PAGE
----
I used to think the hardest thing in life was choosing right over wrong, and I had my reasons for thinking so.
As a kid, I’d faced and lost my fair share of internal conflicts, yielding to the visceral pull of The Dark Side rather than the cerebral call of Doing The Right Thing. For example, I was a childhood kleptomaniac. As a second grader, I noticed, desired, a stole a classmate’s bouncy ball, which was one of a string of small-scale thefts. But petty as they were, I wonder what my actions cost. A pack of pilfered mints from Kroger didn’t hurt the company’s P&Ls, but it might have hurt me. As I looked inward at my own battles and outward at the public displays of others’ moral failures, the choice between right and wrong came to occupy a central place in my view of how life worked.
Pretty much, to young Jonathan, life was a path with a series of simple, two-option forks—the right way and the wrong way. To navigate the path, you had to exercise the sheer willpower to grit your teeth and do the self-evident right thing in every situation.
I thought to live well was come to a fork and to choose against the immoral path in favor of the moral path. In this path-as-life metaphor, the way each path looks mirrors the appeal each choice has in a moment of temptation. So the wrong path looked appealing; it was easy, with grassy walkways you could amble down. The right path looked hard; it had gravel and rain ruts that made for slow-going. You can imagine chirping birds flittering above the sun-lit wrong path and a permanent rain cloud above the right one. This “Path Model” is simple, but for that reason it’s super-compelling. It allowed me to see the world as black and white, with energizing high-stakes.
And while we’re talking about it, the Path Model wasn’t without its merits. It took seriously the difficulty of living with a moral compass and the inconvenience of caring about the right thing. Every rock in your shoe or uneven footfall on that gravely, rain-rutted path really can make you second-guess your choice to be on it. It takes stamina to sustain that kind of friction, especially since we know how easy it is to quit: the traveler can turn back at any time, rapidly losing the ground they spent so much effort gaining. The Path Model shows off the endurance of people who fight to do the right thing, their hard-won strength masked by how tired they can look.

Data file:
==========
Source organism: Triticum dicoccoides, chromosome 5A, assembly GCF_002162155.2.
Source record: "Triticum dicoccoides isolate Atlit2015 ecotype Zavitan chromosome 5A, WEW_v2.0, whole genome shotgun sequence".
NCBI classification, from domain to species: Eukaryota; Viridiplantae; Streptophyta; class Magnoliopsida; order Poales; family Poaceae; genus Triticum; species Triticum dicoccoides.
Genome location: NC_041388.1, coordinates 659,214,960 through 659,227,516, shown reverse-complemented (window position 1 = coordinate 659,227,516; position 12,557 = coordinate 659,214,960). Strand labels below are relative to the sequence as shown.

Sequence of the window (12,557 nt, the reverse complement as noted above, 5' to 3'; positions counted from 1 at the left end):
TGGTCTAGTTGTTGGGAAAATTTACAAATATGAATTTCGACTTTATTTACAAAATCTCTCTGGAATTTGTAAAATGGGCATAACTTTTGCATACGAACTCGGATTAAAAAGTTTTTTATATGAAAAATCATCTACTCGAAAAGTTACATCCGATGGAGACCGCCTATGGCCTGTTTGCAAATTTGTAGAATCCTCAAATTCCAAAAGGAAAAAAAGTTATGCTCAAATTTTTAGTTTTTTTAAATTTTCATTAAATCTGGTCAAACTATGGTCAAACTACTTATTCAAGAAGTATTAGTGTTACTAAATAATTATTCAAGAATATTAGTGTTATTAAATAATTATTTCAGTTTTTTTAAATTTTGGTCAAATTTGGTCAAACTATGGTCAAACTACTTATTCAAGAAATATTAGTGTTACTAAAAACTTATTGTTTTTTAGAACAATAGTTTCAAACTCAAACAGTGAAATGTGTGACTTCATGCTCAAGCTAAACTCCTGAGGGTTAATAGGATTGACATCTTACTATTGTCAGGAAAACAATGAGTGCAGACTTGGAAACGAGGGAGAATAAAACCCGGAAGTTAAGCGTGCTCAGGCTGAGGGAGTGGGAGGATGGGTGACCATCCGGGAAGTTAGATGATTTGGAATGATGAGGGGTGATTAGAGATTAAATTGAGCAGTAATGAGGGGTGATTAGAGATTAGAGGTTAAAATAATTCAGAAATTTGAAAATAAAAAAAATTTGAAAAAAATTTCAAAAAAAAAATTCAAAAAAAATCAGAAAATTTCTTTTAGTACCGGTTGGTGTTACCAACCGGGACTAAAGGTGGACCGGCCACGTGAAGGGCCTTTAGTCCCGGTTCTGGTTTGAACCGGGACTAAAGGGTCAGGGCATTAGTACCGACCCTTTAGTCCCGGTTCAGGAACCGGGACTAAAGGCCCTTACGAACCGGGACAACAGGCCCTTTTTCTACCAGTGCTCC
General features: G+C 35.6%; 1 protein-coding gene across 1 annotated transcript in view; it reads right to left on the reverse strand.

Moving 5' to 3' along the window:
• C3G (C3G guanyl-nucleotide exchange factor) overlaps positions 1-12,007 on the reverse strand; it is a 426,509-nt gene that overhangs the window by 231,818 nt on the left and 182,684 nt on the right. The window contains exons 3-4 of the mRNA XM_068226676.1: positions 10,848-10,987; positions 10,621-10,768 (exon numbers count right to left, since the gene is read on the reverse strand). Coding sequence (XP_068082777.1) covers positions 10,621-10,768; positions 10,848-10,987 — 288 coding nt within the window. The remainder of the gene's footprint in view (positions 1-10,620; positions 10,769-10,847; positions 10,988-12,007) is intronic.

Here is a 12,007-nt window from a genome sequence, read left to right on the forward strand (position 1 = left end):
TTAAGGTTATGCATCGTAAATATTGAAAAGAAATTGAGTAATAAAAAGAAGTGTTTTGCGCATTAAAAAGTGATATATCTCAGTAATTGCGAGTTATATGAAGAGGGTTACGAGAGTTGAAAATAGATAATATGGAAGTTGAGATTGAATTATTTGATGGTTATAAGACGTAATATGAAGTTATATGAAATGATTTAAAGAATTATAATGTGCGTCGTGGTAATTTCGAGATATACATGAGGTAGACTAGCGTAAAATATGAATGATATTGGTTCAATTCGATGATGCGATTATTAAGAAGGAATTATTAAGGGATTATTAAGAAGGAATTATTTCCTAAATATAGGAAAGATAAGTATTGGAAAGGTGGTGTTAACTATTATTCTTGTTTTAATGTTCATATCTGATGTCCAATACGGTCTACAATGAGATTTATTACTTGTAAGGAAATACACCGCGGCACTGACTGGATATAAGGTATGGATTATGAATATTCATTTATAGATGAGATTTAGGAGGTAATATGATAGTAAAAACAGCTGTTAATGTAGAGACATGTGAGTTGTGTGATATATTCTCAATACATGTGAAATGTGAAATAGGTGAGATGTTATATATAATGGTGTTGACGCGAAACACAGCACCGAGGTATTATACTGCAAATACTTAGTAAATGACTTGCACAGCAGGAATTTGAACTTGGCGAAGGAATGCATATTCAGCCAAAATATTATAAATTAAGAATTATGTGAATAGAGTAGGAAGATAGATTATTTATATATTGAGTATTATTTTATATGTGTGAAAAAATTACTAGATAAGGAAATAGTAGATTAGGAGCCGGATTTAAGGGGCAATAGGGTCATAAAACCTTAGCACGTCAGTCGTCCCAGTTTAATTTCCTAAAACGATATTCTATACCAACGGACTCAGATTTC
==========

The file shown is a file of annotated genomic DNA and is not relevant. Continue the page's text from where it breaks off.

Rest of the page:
The Path Model got me a long way, all the way through my college graduation. But then, the complexity of the adult like woke me up to the fact that my model was too simple.
On the first day of my post-grad 9-5, I woke up not to summer break but to the rest of my life. A life transition feels like a fork-in-the-road, but this was not the fork-in-the-road change I expected—the kind where I know the moral thing to do and just had to choose to do it. Before, all my major life structures were decided for me: school, summer break, school, repeat. But all of the sudden, there were no built-in structures, and I had to build the rest of my life for myself.
On top of that, the change from the student life to the adult life raised a bunch of important, life-altering choices, but they weren’t all moral choices anymore. Take the career arena, for an example: Should I move to DC and go to law school, or should I stay in Chattanooga and become a counselor? Am I cut out for the political world, or should I just teach English? The path model couldn’t really help me make these decisions, since it wasn’t like I was choosing between being a bank robber or a banker. Instead, in the dawning light of my early adulthood, I saw before me not two paths, but, like, twenty-two. I was armed with little decision-making criteria for choosing between any of them, so all my ideas sat around in my head, like a succulent plant that never really dies but also never really blossoms into anything.
I got my first job out of school kind of by accident. The company needed a communications intern, and my application video was funny, so they hired me for the role, which I hadn’t known existed. My plan was to work there for the summer, find a job teaching English for the next school year, and then apply to grad school. But since I couldn’t pick a grad school, one summer turned into one year, which has since turned into three and a half.
Along the way, I had a breakthrough: at this stage in life, the choices that kept me from moving forward weren’t between right and wrong, but between a web of competing priorities. These were more like a balancing act than a fork in the road. Yes, my life would take the shape of the moral decisions I made, but it would also be shaped by the things I chose to prioritize: Challenging myself versus playing to my strengths, cooking to save money or eating out to save time, etc.
“Adulthood is a series of impossible trade-offs,” Alan Noble says. Indeed, adulthood highlighted discernment as a life dynamic that had always been there but was less dominating when I was younger. With the “Path Model,” the direction I should move was pretty clear-cut (be the banker, not the bank robber), and the crux of the matter was willpower. But now, no one could choose the path for me. Instead, I’d been tasked with the burden of choosing.
You say neurotic, and I say thoughtful, but either way choosing is a burden I often shrug off for later. The other day, a mentor of mine told me his advice is just to try something and move on if it stinks. I don’t live like that, at least not right now. But in the meantime, as I get less risk-averse, I’m learning to build habits that keep me in line and doing things I care about. From this gradual, day-by-day formation I hope to gain the wisdom necessary to choose one path from the many potential paths, with grace and confidence in the face of ambiguity.